Friday, April 16, 2010
I wasn't sure what to expect from Onozucca Kahori's Love Slave when I began reading it. It seemed like a grittier, more modern version of Moonlight Flowers (a must-read if you're a card-carrying yuri fan and you haven't read it!), but with enough tweaks to turn it into a very different- and arguably, better- story by the end.
The protagonist is Ureha, a successful make-up artist living with her boyfriend-since-college, Ichiru, who works as a teacher at an all-girl's high school. Three months after proposing to Ureha, Ichiru's still waiting for an answer from her. At a cosmetics shop, Ureha runs into Sawori, who reminds her of the female classmate she (almost) slept with in high school. After breaking up with Ichiru, Ureha and Sawori get together, but things aren't quite happily-ever-after... Meanwhile, one of Ichiru's students, Mariya, comes out to him as a lesbian and encounters Ureha and Sawori when she starts going to lesbian clubs. Ichiru also runs into Sawori one day...
I really don't want to spoil too much, since a lot of the fun in reading Love Slave is in seeing where it'll go. (Although it was still really good when I re-read it. ^^)
In the beginning, Sawori seemed like she would be the heroic, Kaoru-esque prince(ss)-on-a-white-horse who sweeps Ureha off her feet and "initiates" her into self-awareness as a queer woman, but refreshingly, Sawori is painted in many shades of grey. (And the manga shows that Ureha was interested in women, albeit much more closeted, before Sawori. Points for that.) Even though I didn't like Sawori much during most of the story (especially in chapter 5...), she ultimately came across as a good person (or at least, not a bad person) who made some very, very stupid choices. None of the characters are sainted (including Ureha), and even the most horrific character has some multi-dimensionality.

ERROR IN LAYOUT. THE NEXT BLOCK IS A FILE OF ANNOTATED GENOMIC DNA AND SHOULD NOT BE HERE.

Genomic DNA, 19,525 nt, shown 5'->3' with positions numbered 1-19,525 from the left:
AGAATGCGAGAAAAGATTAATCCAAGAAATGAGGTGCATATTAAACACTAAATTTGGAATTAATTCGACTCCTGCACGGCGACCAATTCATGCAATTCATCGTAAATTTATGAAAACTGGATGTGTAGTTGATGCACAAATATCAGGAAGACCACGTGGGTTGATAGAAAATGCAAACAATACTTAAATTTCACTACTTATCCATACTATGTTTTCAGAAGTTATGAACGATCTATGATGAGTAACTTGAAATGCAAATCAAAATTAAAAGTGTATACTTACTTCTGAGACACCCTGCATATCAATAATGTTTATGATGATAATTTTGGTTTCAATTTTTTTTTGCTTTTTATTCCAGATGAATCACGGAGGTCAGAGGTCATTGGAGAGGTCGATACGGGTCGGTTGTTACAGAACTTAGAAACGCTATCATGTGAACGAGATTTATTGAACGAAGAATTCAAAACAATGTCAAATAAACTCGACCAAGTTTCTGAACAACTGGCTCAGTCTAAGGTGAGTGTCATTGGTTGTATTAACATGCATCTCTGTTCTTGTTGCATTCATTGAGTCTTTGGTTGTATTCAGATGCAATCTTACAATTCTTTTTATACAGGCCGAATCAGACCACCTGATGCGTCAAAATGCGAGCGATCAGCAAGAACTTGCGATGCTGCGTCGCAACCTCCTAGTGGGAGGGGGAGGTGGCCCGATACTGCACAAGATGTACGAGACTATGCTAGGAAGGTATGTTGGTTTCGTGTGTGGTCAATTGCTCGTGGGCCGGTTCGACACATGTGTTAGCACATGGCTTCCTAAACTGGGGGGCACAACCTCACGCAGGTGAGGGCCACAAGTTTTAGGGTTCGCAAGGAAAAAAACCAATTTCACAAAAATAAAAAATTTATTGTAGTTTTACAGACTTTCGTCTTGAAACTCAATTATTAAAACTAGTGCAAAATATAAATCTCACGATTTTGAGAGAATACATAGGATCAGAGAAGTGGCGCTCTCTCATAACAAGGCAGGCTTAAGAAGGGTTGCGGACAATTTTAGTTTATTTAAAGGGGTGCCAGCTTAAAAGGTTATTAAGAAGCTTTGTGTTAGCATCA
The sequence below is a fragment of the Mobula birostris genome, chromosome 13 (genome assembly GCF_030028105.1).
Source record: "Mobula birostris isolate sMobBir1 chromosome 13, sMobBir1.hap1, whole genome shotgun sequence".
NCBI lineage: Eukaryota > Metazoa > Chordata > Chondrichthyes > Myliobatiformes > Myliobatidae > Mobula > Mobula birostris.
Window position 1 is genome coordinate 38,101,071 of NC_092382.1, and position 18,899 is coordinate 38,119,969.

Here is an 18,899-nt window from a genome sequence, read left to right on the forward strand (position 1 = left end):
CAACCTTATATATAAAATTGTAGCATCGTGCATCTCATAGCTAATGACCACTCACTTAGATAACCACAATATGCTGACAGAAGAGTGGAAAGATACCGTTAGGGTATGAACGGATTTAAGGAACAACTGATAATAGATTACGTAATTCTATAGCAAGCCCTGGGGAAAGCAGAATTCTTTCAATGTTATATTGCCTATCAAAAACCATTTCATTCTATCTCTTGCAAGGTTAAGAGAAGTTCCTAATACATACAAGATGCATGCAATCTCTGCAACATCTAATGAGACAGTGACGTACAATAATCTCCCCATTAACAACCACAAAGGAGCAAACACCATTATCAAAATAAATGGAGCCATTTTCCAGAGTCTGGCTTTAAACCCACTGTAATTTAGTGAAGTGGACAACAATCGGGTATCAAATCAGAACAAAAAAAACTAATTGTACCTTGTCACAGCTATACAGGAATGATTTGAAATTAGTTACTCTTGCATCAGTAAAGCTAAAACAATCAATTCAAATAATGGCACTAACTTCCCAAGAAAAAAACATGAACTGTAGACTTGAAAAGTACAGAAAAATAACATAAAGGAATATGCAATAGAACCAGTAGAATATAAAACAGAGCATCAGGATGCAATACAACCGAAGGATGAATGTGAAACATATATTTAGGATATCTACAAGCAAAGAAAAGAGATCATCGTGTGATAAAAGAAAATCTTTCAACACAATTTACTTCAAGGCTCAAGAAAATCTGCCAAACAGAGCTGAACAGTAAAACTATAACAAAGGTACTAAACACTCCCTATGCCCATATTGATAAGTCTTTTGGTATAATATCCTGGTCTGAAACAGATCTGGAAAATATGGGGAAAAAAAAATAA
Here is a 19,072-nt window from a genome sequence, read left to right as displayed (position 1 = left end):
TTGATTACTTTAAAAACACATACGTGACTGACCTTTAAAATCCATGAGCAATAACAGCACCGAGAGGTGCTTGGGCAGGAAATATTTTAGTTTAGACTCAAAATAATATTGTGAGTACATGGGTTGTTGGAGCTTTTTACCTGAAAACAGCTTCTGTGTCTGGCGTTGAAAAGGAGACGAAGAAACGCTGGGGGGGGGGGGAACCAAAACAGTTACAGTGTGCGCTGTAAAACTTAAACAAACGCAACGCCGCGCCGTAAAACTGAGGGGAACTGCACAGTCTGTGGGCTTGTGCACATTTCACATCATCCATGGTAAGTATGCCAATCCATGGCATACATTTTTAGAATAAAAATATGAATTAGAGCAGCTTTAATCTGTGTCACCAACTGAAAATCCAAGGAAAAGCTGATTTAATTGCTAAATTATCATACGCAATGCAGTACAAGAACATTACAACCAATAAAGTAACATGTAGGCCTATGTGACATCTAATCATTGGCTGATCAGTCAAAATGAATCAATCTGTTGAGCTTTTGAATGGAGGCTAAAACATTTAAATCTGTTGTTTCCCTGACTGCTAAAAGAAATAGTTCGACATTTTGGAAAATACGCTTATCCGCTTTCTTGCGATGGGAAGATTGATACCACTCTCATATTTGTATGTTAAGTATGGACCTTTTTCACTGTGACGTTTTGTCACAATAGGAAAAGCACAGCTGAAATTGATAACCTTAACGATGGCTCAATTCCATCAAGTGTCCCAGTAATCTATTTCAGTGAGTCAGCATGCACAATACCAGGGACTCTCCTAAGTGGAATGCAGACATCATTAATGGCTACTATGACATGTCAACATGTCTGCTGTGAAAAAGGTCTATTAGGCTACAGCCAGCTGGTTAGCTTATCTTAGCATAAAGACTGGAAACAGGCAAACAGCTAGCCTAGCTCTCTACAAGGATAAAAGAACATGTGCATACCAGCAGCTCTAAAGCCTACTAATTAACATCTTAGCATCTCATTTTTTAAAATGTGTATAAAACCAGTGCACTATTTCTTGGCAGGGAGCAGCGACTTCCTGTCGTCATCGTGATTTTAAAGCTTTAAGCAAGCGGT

Unlike most yuri manga, Love Slave isn't about the inception or growth of a relationship- it's about the growth of its protagonist. I hoped that Ureha would find somebody who she could be happy with, and she absolutely did- just not at all who I expected. :) The ending was extremely satisfying without feeling schmatlzy or mawkish. And that's all that I really wanted.
Art: B+ (I personally really like Onozucca's art style. It's a stylish, slightly loose josei look.)
A solid pick if you want something more mature than the norm.
Edit: Added a link to my review of Moonlight Flowers.